With limited rod hours and coming off the back of an injury, Jonny Fletcher had to rethink his options if he was to make the most his winter campaign

Having broken my leg in the autumn, I was really buzzing at the prospect of getting the rods out during the winter. Thankfully, after 8 weeks, I had regained enough mobility to get out on the bank again, and the smaller lake on my syndicate ticket was the perfect place to target. Not only did it have winter form, but it also had a few swims which allowed me to fish out of my van, as unfortunately I still wasn’t quite 100% on my feet.

Due to the lake being quiet, I decided to bait a spot out in front of the most easily accessible swims. I went in very heavy with the feed too, as the temperatures were still incredibly mild for December. I was absolutely buzzing to get back out fishing but wanted to keep my time as a premium. As such I fished morning sessions, as I thought this would be the best bet to reduce the number of hours I was sat behind motionless rods.

Having broken my leg in the autumn, I was really buzzing at the prospect of getting the rods out during the winter. Thankfully, after 8 weeks, I had regained enough mobility to get out on the bank again, and the smaller lake on my syndicate ticket was the perfect place to target. Not only did it have winter form, but it also had a few swims which allowed me to fish out of my van, as unfortunately I still wasn’t quite 100% on my feet.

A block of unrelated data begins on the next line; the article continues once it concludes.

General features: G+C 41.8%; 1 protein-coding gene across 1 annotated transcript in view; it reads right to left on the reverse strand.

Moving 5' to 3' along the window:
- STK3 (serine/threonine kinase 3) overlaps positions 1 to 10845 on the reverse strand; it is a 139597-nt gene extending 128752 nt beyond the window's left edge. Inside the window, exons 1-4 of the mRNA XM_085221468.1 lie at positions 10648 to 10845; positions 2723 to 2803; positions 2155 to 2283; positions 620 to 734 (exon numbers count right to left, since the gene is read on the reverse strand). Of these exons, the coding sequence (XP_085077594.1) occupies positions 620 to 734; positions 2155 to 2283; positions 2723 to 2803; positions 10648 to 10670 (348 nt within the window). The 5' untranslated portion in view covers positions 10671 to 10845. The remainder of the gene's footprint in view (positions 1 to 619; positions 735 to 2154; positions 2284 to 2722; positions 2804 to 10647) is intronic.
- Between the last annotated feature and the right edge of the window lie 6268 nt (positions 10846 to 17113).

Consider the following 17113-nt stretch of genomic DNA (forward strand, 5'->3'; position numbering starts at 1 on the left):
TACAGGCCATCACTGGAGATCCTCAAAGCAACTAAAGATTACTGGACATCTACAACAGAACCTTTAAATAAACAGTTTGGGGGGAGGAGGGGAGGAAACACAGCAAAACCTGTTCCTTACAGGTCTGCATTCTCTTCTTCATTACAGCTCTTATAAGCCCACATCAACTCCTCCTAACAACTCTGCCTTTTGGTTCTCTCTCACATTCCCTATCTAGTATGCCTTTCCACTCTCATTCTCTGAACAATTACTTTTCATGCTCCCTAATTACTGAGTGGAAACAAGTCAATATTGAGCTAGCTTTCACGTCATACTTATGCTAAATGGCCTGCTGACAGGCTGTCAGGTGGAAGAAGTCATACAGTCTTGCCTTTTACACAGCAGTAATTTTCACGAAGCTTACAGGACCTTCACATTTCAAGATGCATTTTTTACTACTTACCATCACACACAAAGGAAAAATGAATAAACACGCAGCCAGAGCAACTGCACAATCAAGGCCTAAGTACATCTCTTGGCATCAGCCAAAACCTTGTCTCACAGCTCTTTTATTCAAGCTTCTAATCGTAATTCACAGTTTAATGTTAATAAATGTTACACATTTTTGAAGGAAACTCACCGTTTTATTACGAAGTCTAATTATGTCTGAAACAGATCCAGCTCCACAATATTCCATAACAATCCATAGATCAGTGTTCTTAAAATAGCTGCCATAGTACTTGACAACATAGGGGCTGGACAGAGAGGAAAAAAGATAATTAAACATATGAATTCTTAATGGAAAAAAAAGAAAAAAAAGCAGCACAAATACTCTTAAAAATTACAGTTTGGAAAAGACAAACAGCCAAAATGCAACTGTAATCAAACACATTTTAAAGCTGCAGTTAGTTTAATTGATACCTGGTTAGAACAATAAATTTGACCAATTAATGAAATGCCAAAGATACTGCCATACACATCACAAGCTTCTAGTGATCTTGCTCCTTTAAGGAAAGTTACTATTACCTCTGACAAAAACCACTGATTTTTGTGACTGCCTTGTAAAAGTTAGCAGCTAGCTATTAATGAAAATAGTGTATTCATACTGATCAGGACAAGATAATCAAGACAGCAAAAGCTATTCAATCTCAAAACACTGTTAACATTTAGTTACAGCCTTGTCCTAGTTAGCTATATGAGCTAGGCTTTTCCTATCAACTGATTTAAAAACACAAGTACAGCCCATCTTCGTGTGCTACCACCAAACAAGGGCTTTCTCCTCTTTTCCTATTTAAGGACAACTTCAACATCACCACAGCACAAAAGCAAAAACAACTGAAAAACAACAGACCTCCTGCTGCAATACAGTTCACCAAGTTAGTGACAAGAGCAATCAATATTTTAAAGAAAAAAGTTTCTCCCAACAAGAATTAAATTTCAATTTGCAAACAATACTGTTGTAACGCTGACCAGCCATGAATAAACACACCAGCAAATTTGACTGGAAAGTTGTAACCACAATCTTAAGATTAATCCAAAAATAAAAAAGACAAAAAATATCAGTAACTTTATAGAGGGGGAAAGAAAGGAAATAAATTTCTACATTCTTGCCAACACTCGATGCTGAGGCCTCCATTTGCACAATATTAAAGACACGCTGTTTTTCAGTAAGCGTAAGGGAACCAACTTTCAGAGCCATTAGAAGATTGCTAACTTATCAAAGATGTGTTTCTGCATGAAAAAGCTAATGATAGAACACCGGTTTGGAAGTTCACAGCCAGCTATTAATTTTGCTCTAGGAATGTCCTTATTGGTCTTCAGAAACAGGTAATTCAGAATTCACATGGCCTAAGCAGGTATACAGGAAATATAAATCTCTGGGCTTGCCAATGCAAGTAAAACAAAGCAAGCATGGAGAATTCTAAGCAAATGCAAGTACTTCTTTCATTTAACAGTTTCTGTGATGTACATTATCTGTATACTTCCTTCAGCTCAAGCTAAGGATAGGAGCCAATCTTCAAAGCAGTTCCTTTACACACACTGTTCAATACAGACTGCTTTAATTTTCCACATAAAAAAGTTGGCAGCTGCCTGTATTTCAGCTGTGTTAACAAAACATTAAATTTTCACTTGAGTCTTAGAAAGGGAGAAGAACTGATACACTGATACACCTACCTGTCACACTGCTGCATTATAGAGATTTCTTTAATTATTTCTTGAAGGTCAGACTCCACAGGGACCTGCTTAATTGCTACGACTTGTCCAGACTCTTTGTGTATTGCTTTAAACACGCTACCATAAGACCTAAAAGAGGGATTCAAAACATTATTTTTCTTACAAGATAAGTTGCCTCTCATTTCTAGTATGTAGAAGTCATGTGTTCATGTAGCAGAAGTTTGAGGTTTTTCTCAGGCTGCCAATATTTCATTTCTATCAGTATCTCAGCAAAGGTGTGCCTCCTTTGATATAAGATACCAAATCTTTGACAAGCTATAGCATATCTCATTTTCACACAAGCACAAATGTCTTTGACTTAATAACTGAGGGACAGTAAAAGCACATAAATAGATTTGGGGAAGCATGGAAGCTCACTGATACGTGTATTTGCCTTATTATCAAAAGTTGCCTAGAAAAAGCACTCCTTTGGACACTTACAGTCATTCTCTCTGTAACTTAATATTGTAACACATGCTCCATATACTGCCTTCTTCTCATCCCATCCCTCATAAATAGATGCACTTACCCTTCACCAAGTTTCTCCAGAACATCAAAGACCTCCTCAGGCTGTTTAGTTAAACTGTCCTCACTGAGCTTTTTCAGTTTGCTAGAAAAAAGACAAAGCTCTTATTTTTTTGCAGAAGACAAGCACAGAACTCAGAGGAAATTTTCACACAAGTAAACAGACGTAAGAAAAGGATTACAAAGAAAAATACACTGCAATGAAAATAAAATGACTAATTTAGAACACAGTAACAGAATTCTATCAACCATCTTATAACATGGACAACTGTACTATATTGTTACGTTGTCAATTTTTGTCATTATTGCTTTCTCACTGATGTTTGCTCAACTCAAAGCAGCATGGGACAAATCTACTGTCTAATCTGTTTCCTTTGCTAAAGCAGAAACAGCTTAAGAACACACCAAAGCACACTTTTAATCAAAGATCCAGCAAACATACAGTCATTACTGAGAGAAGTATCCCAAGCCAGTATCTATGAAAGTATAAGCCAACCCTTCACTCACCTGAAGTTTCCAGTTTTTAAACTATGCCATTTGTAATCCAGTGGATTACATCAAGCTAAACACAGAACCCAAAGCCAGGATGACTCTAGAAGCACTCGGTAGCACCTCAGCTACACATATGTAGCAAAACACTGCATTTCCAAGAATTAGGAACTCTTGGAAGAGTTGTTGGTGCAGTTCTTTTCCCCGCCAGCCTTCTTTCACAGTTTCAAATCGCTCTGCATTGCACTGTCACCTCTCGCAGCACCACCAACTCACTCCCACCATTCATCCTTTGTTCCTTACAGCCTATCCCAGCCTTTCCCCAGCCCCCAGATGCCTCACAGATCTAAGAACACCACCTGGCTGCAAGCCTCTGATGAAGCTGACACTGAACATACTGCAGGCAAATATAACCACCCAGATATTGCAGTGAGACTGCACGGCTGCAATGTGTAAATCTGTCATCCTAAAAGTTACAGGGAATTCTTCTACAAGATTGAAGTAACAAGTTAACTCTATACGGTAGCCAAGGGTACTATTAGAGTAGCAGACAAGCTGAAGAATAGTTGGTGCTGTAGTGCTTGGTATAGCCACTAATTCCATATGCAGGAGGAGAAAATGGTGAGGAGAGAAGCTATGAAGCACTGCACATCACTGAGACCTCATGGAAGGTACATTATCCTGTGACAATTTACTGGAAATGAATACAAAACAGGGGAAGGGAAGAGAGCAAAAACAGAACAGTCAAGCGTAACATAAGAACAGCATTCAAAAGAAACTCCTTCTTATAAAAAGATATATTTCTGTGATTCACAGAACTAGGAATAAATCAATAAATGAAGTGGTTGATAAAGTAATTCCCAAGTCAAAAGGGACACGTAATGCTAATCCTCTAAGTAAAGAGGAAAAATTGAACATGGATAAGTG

Due to the lake being quiet, I decided to bait a spot out in front of the most easily accessible swims. I went in very heavy with the feed too, as the temperatures were still incredibly mild for December. I was absolutely buzzing to get back out fishing but wanted to keep my time as a premium. As such I fished morning sessions, as I thought this would be the best bet to reduce the number of hours I was sat behind motionless rods.

On my first session back, I got the rods out over the bait that I had put out the previous day. At around 9:45am, I had a bite which resulted in a lovely looking low-twenty common. It was my only fish of the day, so I decided to bait up as I left and come back the morning after.

The following morning came around and I was back in the same swim. At roughly the same time as the previous morning’s bite occurred, I had a one toner, which unfortunately resulted in a cut off on an unseen snag. I was gutted, especially as that was the only action of the session and with Christmas fast approaching, I knew my time was going to be limited.

On my first session back, I got the rods out over the bait that I had put out the previous day. At around 9:45am, I had a bite which resulted in a lovely looking low-twenty common. It was my only fish of the day, so I decided to bait up as I left and come back the morning after.